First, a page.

The text is just sufficiently up-to-date to acknowledge the co-author’s victory in Rio in March, but the chapter on the United States fixture does not work very well due to this year’s change of venue! Grand Prix racing is not only about men and machinery. If you berate television producers for screening too much track and not enough atmosphere, on what is after all a genuinely globetrotting annual tour, you will appreciate this insight. GT

An unusual but fascinating publication from Bookmarque of Minster Lovell is Connaught, a sort of diary by C E “Johnny” Johnson recalling his time as a drawing-office employee of this remarkable, if small-scale, company which put Britain on the Grand Prix map.

In some places the story is naive and repetitive, yet iris so readable that one goes on wondering what next will befall the at first inexperienced Johnson as he unfolds the tale of racing car development under Rodney Clarke, Mike Oliver and Kenneth McAlpine. It in no way professes to be an engineering or racing history of the team which achieved so much on a very restricted budget, and it is perhaps surprising that it found a publisher, but it is good that it did. Connaught fans will find drawings, photographs and inside stories which are too good to miss. Press cuttings are also included, and a list of all the items sold by auction when the firm sadly closed down in 1957. DSJ found the book so worthwhile that he wrote the foreword, and it sells for £16.95. WB

Picture books can be enormously evocative and this is certainly true of Motorcycle Road Racing — The 1950s in photographs by Denis Jenkinson. Published by Aston Publications Ltd (Bourne End House, Harvest Hill, Bourne End, Buckinghamshire) at £15.95, it has short chapters by DSJ with his inimitable captions and a foreword by Geoff Duke OBE, who says he will treasure his copy. Why 1950s? Because the author recognises this as the golden age of professional international motorcycle racing, leading to a peak from which the sport declined and fell. It is nostalgic stuff: those Italian riders with the splendid names, the German challenge, the brave efforts of British riders, it is all there to enjoy again. Masses of good pictures, over 152 pages, including several shots of sidecar racing, with a happy Jenks acting as acrobatic passenger to sidecar champion Eric Oliver. I couldn’t put it down! WB

Alfa Romeo Veloce — The racing Giuliettas by Donald Hughes and Vito Witting de Pram has been published by Foulis at £24.95.
The work of two dedicated Alfa enthusiasts, here is an intimate study of the fascinating Zagato-bodied Giuliettas, their many competition successes and the SZ and SZT models from 1956-63, all in great detail with 188 pictures. There are comparisons with Lotus Elite, Abarth-Simca and Porsche, exclusive tuning information based on the work of Conrero, Fachetti and Bosato, tables of European and American competition results, and illustrations of surviving cars. The foreword is by none other than Emer son Fittipaldi. WB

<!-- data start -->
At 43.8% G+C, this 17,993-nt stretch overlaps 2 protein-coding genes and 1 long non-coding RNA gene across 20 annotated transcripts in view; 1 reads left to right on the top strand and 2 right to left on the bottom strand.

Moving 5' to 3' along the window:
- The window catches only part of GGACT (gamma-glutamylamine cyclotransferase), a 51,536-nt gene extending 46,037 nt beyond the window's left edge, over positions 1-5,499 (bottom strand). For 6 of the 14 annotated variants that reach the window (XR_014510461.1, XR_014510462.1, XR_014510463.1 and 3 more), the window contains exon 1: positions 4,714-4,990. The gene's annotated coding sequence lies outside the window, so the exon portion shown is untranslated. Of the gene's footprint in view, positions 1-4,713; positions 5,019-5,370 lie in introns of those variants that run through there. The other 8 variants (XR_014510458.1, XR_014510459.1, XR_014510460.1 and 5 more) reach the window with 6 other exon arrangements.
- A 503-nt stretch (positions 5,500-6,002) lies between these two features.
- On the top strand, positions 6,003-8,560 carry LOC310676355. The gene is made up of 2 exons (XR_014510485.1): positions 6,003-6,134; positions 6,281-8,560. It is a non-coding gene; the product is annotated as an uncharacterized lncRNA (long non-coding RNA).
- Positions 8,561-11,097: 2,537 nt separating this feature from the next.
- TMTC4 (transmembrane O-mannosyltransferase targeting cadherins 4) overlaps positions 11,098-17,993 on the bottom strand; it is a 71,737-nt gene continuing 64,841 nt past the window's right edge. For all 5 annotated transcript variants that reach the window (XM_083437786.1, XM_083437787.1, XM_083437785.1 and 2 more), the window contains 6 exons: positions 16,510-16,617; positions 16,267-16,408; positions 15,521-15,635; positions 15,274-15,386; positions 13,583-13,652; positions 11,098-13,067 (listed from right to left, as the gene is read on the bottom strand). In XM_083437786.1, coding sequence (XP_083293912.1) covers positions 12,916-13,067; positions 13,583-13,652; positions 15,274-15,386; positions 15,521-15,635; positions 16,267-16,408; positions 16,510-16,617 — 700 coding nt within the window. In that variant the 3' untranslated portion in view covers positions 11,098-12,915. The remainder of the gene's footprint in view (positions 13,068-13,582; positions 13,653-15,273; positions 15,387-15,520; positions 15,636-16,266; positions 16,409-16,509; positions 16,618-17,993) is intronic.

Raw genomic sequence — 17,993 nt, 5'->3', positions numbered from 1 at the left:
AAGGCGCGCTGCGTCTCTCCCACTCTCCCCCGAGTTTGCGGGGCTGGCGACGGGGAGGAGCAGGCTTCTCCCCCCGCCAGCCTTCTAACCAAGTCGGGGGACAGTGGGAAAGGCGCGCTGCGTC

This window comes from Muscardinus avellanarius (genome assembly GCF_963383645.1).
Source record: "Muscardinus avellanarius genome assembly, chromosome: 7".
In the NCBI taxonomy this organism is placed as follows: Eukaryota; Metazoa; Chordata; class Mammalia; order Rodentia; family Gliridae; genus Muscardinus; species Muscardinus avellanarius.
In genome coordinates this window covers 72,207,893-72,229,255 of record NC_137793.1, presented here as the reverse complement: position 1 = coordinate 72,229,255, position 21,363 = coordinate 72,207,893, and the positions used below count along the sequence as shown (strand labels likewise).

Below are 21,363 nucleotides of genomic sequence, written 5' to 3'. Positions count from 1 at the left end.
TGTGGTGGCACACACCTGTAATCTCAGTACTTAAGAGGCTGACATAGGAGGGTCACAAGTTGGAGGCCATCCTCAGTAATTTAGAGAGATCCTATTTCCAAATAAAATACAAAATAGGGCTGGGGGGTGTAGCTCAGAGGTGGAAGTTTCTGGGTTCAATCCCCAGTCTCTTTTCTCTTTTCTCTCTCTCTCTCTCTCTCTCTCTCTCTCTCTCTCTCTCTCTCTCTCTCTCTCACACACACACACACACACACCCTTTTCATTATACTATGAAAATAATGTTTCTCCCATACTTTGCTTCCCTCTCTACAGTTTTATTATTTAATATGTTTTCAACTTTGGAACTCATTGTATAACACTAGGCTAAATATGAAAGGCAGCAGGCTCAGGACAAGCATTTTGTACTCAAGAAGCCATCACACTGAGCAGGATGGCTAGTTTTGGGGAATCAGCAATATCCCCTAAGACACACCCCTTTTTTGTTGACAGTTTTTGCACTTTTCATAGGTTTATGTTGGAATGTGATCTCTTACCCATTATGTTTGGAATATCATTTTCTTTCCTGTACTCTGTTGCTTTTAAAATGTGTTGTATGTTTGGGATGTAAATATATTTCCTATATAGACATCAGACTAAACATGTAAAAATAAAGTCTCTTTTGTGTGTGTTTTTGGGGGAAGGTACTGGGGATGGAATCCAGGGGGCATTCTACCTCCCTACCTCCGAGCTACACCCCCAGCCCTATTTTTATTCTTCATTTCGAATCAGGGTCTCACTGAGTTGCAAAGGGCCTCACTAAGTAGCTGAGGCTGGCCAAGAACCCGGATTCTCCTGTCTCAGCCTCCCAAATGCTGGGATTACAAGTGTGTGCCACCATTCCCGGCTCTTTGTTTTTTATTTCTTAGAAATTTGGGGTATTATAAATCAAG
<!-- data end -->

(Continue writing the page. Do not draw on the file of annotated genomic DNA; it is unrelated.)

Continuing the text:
Anyone wishing to investigate the history of Ford’s famous American sportscar need look no further than The complete book of Mustang from Foulis, a coffee-table tome which tells the story of these cars from the Forties to the Eighties, including the Shelby-Mustangs and the all-new 1979 model. The engineering, the ironies and the developments are backed up by more than 500 illustrations, many of which are large colour plates, in this 320 page offering. The price is £14.95. WB GT

Foulis of Yeovil has published Dave Pollard’s Haynes manual of In-Car Entertainment — how to choose, install and improve equipment which is now so very much part of the motoring scene. For £10.95 it covers just the ground most of those who invest in ICE need to know. WB

A third edition of Foulis’ Land Rover — The unbeatable 4 x 4 by K and J Stavin and G N Mackie goes remarkably thoroughly into all aspects of these famous British vehicles. There are 324 pages, well illustrated, in a book written by dedicated experts and costing £14.95. WB

Another Foulis book looks to another mass of lost causes, namely British family cars of the early sixties by Michael Allen. Rather than ask why, enjoy if can the reproduced advertisements and studies. Austin A40, Morris 1100, Ford Anglia and Consul, Hillman Minx and Imp, Triumph Herald and Vauxhall Victor feature strongly, with performance figures, the pictures are very good indeed, better than the cars they depict! This 189-page backward glance will cost you. WB

Castrol, whose first Achievements book was published in 1910, has issued a new-format 1988 edition, a reminder that this company’s oil was used last year by for its Le Mans and Daytona 24 Hours victories and by the Sauber Mercedes team and championship motorcyclists. WB